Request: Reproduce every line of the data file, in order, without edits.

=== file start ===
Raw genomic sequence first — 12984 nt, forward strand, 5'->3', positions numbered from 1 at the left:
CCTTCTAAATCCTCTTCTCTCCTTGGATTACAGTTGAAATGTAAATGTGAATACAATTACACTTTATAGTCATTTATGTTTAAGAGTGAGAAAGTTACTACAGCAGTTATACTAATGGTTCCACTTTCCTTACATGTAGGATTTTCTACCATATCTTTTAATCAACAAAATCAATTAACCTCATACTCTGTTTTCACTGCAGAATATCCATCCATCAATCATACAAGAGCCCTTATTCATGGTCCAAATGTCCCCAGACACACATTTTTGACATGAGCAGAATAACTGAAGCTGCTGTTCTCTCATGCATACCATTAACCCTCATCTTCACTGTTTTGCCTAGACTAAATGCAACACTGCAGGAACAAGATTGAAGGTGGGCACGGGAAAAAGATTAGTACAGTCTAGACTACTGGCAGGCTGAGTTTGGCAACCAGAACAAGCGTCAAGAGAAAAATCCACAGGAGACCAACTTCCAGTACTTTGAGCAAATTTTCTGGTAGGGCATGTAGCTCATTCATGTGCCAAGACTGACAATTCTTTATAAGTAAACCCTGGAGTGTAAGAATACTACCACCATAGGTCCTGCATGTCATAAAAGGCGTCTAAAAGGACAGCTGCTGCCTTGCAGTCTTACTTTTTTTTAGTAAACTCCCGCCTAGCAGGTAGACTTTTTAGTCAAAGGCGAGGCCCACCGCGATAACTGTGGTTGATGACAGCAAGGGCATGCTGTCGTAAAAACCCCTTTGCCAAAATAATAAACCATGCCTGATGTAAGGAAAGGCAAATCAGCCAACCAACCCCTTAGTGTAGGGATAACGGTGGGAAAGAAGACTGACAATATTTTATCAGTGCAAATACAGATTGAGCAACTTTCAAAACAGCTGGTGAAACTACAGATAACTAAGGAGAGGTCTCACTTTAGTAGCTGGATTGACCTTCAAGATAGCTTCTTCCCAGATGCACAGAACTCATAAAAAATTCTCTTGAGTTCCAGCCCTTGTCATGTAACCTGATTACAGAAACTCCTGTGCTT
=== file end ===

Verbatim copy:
Raw genomic sequence first — 12984 nt, forward strand, 5'->3', positions numbered from 1 at the left:
CCTTCTAAATCCTCTTCTCTCCTTGGATTACAGTTGAAATGTAAATGTGAATACAATTACACTTTATAGTCATTTATGTTTAAGAGTGAGAAAGTTACTACAGCAGTTATACTAATGGTTCCACTTTCCTTACATGTAGGATTTTCTACCATATCTTTTAATCAACAAAATCAATTAACCTCATACTCTGTTTTCACTGCAGAATATCCATCCATCAATCATACAAGAGCCCTTATTCATGGTCCAAATGTCCCCAGACACACATTTTTGACATGAGCAGAATAACTGAAGCTGCTGTTCTCTCATGCATACCATTAACCCTCATCTTCACTGTTTTGCCTAGACTAAATGCAACACTGCAGGAACAAGATTGAAGGTGGGCACGGGAAAAAGATTAGTACAGTCTAGACTACTGGCAGGCTGAGTTTGGCAACCAGAACAAGCGTCAAGAGAAAAATCCACAGGAGACCAACTTCCAGTACTTTGAGCAAATTTTCTGGTAGGGCATGTAGCTCATTCATGTGCCAAGACTGACAATTCTTTATAAGTAAACCCTGGAGTGTAAGAATACTACCACCATAGGTCCTGCATGTCATAAAAGGCGTCTAAAAGGACAGCTGCTGCCTTGCAGTCTTACTTTTTTTTAGTAAACTCCCGCCTAGCAGGTAGACTTTTTAGTCAAAGGCGAGGCCCACCGCGATAACTGTGGTTGATGACAGCAAGGGCATGCTGTCGTAAAAACCCCTTTGCCAAAATAATAAACCATGCCTGATGTAAGGAAAGGCAAATCAGCCAACCAACCCCTTAGTGTAGGGATAACGGTGGGAAAGAAGACTGACAATATTTTATCAGTGCAAATACAGATTGAGCAACTTTCAAAACAGCTGGTGAAACTACAGATAACTAAGGAGAGGTCTCACTTTAGTAGCTGGATTGACCTTCAAGATAGCTTCTTCCCAGATGCACAGAACTCATAAAAAATTCTCTTGAGTTCCAGCCCTTGTCATGTAACCTGATTACAGAAACTCCTGTGCTT